Nonprofit Spotlight: HOPES celebrating 20 years providing medical hope to Reno’s needy
In 2017, Northern Nevada HOPES is marking 20 years of service to the community and celebrating the one-year anniversary of the opening of the Stacie Mathewson Community Health Center, a 38,000-square-foot medical facility, this March.
HOPES started out as an HIV-only services organization in 1997 helping people with HIV get medical care, counseling along with food and housing assistance. But since then, HOPES has grown tremendously and changed to meet the needs of many more in our community. In 2013, HOPES became a Federally Qualified Health Center (FQHC) and started offering primary healthcare services to anyone who face barriers to accessing high-quality medical care.
Since getting its FQHC designation, HOPES has expanded services to provide primary health care to adult and pediatric patients along with wrap-around services such as behavioral health counseling, an on-site pharmacy, wellness and nutrition services, radiology, transportation services, chronic disease management, case management, substance use counseling as well as education and outreach to people experiencing homelessness and much more.
With the opening of HOPES’ new Community Health Center (CHC), HOPES served about 7,700 patients in 2016, a 62 percent increase in just 2016 alone. The most significant new program the new facility has allowed HOPES to add is primary healthcare for children ages 0-18.
The crux of HOPES’ model for health management is the one-stop-shop, wrap-around care that it provides to patients. This model of care focuses on prevention, chronic disease management and close coordination between the HOPES care teams to address the whole health of a person on multiple fronts.
Finding the solution to a health problem can oftentimes be more complex than a prescription. Mental health problems often fuel the need for opioid users to medicate themselves with prescription pills or heroin. A diabetic patient would have a difficult time relieving the symptoms of their chronic illness without changes to their lifestyle and habits. That is why HOPES staff, including behavioral health counselors, primary care physicians and case managers, work together to solve the physical, mental and social causes of disease.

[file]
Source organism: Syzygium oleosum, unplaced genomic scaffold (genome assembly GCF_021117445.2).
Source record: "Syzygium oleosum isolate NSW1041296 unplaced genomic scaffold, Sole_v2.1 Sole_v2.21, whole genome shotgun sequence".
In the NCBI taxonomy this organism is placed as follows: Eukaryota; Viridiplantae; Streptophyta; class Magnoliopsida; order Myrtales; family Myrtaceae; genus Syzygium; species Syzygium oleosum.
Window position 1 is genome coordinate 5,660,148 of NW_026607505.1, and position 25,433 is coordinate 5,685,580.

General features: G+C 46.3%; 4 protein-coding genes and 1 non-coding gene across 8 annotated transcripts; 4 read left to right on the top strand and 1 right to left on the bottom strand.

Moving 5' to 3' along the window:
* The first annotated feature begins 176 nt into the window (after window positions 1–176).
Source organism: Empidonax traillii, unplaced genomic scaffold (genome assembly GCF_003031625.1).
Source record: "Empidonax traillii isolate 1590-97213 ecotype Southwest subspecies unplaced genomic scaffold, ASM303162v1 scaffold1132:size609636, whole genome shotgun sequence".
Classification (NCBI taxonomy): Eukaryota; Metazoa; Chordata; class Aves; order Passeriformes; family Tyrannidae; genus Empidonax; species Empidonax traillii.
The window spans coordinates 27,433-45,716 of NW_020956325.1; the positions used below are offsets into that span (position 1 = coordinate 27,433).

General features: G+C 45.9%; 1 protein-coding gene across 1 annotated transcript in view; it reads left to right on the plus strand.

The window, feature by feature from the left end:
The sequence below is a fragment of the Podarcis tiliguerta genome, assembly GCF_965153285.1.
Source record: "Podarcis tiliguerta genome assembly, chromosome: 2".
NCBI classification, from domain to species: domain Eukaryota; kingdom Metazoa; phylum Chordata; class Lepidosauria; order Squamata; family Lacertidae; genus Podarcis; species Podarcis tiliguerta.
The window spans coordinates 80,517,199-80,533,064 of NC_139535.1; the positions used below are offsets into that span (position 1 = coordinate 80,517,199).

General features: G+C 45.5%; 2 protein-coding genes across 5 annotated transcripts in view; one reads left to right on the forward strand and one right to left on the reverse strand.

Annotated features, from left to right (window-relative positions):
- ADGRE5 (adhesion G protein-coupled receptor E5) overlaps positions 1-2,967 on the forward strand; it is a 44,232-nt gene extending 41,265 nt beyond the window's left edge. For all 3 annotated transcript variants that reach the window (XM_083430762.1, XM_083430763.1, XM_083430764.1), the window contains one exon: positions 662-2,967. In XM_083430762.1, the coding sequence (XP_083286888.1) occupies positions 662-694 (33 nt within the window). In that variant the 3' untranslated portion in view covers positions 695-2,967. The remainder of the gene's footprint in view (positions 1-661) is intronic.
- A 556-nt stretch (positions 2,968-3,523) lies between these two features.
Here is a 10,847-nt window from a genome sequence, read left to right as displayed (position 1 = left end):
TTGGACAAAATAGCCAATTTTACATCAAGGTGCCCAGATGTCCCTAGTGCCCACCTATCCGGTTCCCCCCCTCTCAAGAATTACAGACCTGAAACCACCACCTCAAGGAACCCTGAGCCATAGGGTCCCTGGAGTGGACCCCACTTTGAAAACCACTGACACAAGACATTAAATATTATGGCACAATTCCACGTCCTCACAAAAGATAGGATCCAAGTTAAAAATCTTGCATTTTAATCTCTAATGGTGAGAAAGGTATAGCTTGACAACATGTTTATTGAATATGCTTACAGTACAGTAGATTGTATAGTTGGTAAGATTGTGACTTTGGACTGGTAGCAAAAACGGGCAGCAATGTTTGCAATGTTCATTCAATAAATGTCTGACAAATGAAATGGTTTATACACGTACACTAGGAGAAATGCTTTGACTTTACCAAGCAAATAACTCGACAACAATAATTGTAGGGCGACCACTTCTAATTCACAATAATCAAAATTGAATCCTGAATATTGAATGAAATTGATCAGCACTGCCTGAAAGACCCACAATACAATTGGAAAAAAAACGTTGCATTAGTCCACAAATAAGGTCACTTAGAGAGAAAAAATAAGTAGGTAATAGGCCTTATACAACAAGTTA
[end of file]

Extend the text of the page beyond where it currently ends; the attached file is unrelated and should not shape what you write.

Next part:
One of the biggest problems that Nevada faces is a shortage of medical providers. In HOPES’ three-zip-code service area (designated as 89502, 89503 and 89512, although HOPES services people from all over Nevada), there is one medical provider for every 3,952 patients. To put that ratio into perspective, one medical provider for every 407 patients is the U.S. national average according to the World Health Organization. This acute provider shortage can create significant barriers for people searching for a medical home.
But HOPES represents more than just a nonprofit organization, or a community health center. It is an investment into the health and wellbeing of all Nevadans. FQHC’s are a concept that have been around since the late ’60s. Despite today’s heated political climate around healthcare, FQHC’s still enjoy bipartisan support as they create better health outcomes for the areas they serve and save tax payers money.
Many of the patients HOPES serves are covered by Medicaid or pay cash for services based on a sliding fee scale. Medicaid beneficiaries who access CHC services are 11 percent less likely to be hospitalized and 19 percent less likely to use the emergency room for preventative conditions. According to the National Association of Community Health Centers, CHCs have saved Medicaid alone $6 billion annually and have produced an overall savings of $24 billion to the healthcare system. Not only do community health centers improve health outcomes for the individual, they also provide a cost benefit to the community as a whole by reducing reliance on public benefits, fueling economies by providing jobs, and creating a “ripple effect” of economic activity.
20 years ago, HOPES started out as a small organization using its wrap-around model of care to serve a small segment of people who faced barriers to accessing services. Today, HOPES still offers the same model of care, but we have expanded it to help more people who have trouble accessing quality healthcare. As we grow into the future, we will continue to focus on working together with patients and other organizations to build a healthier community for all Nevadans, no matter where they are in life.
Heather Ashbridge, who started with Nevada State Development Corporation in 2008, previously served in several roles with the organization, including assistant vice president and loan officer. She is based in NSDC’s Reno office.